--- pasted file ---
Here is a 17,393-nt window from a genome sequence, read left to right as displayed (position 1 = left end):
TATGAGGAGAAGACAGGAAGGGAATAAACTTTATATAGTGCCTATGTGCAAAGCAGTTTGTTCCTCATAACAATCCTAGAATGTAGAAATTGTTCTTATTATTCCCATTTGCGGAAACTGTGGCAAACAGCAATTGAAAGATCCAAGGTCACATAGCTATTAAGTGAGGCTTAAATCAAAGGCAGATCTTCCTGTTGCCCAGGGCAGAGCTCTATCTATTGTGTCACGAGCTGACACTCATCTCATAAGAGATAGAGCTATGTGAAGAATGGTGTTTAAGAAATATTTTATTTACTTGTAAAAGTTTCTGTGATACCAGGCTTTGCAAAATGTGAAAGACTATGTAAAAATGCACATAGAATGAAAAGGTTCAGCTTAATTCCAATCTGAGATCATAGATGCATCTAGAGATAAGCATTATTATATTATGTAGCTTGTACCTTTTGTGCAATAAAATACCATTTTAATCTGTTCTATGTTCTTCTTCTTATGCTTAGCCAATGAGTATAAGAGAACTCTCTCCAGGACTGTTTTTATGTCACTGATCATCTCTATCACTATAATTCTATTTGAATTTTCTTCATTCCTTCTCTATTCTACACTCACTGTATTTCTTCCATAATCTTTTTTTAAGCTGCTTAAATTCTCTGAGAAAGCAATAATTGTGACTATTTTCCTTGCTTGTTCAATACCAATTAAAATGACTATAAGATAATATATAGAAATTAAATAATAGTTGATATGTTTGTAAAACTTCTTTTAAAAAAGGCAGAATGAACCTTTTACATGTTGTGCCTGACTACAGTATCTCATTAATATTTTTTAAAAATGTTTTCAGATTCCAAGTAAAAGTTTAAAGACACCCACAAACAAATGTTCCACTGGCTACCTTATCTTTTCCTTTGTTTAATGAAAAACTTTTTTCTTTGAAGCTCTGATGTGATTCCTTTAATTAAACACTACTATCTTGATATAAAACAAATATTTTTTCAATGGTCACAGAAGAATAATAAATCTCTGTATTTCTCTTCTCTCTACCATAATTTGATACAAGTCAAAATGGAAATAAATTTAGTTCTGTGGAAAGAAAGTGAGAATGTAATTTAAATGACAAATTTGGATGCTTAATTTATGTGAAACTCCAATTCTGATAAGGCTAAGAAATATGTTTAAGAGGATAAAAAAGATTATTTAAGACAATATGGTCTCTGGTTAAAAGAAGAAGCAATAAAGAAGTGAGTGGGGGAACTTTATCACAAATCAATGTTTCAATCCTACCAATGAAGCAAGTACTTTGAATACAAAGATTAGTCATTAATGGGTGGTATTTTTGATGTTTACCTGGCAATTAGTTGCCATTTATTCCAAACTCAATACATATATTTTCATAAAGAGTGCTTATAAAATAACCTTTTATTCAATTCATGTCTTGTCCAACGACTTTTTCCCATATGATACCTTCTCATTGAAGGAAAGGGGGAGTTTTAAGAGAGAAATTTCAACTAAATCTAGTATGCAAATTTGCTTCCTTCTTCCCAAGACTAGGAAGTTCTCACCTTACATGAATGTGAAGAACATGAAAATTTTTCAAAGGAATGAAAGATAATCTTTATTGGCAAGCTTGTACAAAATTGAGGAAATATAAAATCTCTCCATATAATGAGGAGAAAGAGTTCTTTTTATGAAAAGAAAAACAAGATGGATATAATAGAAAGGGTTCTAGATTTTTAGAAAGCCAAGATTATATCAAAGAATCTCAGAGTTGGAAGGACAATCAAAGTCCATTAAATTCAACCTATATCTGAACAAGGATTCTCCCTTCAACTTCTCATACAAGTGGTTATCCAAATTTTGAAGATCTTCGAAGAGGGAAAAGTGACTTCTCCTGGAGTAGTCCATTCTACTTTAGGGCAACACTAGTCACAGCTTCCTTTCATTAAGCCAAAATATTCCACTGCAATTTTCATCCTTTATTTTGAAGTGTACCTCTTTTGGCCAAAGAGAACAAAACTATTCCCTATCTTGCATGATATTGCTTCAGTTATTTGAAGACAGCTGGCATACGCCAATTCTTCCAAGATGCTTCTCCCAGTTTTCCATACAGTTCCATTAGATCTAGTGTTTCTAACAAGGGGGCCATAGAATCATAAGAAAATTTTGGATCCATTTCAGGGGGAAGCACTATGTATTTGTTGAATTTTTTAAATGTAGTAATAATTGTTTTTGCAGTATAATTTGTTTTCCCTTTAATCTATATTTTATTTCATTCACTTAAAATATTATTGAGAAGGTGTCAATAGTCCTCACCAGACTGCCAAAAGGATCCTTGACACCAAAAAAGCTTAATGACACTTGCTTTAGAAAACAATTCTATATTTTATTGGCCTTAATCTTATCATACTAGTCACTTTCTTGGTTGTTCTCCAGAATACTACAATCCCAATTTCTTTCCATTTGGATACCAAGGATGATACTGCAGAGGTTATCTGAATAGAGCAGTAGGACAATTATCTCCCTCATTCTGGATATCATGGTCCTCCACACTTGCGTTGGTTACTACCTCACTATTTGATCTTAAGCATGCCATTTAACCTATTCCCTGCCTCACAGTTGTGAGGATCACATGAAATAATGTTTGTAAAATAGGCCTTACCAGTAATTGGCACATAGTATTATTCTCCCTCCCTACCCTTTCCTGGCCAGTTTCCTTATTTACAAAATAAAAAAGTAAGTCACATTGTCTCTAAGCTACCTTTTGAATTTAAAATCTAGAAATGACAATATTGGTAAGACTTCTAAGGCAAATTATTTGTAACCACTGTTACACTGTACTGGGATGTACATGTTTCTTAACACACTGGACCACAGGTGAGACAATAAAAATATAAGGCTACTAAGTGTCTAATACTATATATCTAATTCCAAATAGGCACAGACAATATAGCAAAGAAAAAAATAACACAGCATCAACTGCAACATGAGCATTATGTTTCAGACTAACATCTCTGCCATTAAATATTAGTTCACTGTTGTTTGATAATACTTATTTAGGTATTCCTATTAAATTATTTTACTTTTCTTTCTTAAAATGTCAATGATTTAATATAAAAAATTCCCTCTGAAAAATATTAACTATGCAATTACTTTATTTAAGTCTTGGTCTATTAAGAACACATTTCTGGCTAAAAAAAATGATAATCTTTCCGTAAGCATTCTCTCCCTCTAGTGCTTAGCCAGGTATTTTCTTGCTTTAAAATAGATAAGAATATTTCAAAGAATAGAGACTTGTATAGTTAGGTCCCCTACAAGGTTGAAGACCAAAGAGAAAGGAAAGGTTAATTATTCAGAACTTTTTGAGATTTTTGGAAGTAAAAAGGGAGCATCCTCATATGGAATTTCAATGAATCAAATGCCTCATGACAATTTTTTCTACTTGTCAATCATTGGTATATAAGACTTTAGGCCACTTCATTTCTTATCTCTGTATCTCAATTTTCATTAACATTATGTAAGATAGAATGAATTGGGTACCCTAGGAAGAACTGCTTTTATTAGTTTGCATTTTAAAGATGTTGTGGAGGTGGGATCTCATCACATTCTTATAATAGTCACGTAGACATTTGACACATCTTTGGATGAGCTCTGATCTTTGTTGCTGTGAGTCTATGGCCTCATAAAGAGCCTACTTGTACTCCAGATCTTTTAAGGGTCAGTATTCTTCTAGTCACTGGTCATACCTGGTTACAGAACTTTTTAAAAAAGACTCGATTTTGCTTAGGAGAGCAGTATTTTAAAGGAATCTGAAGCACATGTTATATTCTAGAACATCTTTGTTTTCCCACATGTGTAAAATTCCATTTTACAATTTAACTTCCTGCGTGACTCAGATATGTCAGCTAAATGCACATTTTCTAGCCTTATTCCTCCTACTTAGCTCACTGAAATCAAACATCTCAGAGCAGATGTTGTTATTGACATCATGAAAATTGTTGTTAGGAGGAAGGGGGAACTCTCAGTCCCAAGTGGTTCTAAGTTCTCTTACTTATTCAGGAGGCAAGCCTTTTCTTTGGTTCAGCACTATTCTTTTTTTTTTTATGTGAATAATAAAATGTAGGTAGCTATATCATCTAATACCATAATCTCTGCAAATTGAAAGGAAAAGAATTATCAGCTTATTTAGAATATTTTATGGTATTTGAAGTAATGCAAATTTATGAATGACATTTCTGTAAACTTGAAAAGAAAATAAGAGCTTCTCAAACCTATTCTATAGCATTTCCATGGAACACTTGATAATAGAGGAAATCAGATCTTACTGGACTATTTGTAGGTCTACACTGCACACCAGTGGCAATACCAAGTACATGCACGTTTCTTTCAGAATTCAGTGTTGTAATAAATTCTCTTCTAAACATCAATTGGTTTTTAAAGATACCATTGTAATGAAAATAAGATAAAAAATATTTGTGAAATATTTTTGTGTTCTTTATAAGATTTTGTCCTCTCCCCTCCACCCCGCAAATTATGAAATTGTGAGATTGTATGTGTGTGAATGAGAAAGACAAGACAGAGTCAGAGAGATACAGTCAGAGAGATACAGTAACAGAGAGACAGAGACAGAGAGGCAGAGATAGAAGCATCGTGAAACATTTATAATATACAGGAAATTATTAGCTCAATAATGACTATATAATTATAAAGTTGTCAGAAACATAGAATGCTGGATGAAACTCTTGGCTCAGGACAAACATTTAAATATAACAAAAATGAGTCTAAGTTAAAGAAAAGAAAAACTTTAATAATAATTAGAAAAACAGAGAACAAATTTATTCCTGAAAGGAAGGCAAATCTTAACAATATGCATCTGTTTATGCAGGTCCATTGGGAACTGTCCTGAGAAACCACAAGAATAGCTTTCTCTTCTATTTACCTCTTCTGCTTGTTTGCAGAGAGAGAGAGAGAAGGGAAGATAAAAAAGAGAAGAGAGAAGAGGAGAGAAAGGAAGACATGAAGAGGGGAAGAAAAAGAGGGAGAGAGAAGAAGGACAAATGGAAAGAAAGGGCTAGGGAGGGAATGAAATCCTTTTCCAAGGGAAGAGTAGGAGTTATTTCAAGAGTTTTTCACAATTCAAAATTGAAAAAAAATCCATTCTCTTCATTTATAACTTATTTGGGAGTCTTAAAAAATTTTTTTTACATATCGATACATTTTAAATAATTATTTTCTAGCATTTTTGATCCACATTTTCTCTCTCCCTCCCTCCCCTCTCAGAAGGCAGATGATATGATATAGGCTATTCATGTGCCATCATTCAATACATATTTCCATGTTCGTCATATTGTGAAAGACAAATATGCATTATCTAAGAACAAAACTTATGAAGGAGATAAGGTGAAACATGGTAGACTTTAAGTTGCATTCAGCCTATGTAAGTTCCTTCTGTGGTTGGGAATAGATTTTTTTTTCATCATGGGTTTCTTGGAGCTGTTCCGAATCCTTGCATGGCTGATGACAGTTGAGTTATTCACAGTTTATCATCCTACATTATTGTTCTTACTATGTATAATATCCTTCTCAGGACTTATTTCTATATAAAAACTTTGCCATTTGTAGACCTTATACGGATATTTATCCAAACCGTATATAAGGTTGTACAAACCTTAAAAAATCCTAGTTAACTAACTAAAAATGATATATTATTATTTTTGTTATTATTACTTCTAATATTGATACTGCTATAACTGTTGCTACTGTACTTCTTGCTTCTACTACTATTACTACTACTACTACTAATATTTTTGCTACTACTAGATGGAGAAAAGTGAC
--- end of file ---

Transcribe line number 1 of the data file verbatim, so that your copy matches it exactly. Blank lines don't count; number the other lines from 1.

Here is a 17,393-nt window from a genome sequence, read left to right as displayed (position 1 = left end):